It is convenient to formulate conditions with si quis, for example:
Si quis me audiet canentem, non gaudebit.
If anyone hears me singing, they will not enjoy it.
Here the same unnamed person is the subject of the subordinate clause introduced by si quis and the subject of the governing clause that follows. If I want to change the role of this person in the subordinate clause, I can simply change the case of quis:
Si cui canam, non gaudebit.
If I sing to anyone, they will not enjoy it.
But I'm not sure what to do if I want the person to be anything but the subject in the governing clause. Two questions:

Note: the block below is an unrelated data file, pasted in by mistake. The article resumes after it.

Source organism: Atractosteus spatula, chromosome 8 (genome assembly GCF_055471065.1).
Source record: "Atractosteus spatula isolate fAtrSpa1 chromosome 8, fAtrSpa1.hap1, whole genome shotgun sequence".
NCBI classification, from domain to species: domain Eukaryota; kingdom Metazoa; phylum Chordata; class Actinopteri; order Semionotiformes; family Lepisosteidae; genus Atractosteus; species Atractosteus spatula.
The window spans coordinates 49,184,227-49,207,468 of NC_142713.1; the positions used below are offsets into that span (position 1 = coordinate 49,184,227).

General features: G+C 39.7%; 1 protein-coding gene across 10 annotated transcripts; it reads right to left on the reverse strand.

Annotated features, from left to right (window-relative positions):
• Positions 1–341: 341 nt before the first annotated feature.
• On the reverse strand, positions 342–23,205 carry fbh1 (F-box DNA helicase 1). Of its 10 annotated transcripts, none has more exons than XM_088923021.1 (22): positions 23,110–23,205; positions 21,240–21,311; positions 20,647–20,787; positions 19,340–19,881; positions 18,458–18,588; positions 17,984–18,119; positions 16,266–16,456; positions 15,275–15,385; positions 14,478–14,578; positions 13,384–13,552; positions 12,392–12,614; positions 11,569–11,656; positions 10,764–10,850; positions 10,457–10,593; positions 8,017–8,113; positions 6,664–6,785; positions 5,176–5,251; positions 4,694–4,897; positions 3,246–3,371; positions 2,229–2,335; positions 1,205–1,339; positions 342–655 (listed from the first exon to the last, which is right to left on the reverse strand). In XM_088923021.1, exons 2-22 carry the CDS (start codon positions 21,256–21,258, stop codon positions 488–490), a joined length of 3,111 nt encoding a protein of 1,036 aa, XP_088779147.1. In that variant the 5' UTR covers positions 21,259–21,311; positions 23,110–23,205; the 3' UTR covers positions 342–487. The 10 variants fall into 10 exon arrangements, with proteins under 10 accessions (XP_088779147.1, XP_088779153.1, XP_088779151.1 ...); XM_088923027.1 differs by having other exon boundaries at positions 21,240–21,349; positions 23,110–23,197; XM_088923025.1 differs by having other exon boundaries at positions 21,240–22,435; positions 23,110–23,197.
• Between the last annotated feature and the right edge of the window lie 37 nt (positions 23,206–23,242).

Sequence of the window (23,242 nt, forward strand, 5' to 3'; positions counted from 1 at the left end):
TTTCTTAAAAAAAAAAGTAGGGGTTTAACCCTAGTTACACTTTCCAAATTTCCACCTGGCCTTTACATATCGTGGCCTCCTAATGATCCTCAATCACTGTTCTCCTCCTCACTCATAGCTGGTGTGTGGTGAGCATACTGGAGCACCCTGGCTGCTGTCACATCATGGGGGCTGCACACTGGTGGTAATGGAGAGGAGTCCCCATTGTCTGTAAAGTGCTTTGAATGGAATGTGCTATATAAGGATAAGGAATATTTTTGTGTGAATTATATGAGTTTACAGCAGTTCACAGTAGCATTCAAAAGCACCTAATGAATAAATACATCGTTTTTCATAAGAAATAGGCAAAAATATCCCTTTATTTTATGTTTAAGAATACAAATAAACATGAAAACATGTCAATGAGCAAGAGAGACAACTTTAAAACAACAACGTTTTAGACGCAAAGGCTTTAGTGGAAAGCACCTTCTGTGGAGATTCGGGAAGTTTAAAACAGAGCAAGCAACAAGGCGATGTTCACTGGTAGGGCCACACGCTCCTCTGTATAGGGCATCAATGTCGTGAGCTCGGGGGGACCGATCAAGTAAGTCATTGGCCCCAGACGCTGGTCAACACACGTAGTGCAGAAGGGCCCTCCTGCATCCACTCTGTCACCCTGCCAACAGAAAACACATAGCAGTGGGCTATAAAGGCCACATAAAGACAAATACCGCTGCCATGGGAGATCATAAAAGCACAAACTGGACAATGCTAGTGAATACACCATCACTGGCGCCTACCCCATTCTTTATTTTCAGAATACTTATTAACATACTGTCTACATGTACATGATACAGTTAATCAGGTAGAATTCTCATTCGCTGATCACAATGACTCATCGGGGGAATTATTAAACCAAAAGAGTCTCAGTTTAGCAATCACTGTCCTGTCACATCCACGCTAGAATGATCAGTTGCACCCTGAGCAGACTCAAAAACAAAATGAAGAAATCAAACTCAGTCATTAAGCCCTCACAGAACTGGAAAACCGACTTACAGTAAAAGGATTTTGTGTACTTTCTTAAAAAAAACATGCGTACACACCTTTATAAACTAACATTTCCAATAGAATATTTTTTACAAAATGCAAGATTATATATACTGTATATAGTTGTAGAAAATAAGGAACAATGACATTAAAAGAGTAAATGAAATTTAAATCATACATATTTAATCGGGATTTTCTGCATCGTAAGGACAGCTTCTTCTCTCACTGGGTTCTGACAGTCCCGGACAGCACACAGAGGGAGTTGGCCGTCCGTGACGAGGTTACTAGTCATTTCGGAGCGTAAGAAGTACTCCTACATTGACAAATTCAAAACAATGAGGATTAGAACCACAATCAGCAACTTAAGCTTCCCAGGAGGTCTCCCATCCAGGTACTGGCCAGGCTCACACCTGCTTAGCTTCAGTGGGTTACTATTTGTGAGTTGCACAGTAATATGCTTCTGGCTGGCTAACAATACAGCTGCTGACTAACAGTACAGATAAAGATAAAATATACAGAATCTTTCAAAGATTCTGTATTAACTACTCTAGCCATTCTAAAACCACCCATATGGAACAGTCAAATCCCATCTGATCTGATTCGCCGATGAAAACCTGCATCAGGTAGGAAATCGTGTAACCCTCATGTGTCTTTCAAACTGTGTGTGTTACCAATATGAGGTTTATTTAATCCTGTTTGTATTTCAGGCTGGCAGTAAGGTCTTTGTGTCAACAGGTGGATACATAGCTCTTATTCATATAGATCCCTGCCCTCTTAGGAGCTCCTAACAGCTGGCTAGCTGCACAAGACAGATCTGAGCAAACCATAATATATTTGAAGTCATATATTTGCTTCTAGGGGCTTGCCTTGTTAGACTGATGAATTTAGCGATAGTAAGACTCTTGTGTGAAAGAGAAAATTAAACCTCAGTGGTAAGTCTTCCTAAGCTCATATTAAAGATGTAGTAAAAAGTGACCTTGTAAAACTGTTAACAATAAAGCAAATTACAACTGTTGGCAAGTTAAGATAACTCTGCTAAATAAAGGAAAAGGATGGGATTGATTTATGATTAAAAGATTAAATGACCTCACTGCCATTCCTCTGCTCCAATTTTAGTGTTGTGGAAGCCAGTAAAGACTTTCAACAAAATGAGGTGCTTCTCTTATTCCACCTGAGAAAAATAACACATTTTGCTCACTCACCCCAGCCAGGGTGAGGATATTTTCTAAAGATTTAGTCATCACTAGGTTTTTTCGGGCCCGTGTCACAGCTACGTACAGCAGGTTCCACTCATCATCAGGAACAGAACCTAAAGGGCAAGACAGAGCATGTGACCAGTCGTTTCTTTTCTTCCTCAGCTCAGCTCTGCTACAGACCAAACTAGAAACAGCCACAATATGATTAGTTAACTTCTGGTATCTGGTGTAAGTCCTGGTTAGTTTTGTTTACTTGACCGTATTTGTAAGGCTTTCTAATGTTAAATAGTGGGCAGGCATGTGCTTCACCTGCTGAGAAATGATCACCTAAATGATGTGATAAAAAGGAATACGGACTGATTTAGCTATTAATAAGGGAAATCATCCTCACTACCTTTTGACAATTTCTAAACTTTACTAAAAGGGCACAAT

If I want the person to play another role in the governing clause, can I and must I add a pronoun? I'm thinking of something like: Si quis me audiet canentem, ei succurram. I don't seem to be able to satisfy myself with this construction without adding an ei.
Can I and should I omit such a pronoun in the nominative case? That is, should I have added an is or ille after the comma in my two example sentences above?
If there are any rules of thumb or similar ideas that might help with composing around si quis, they are most welcome.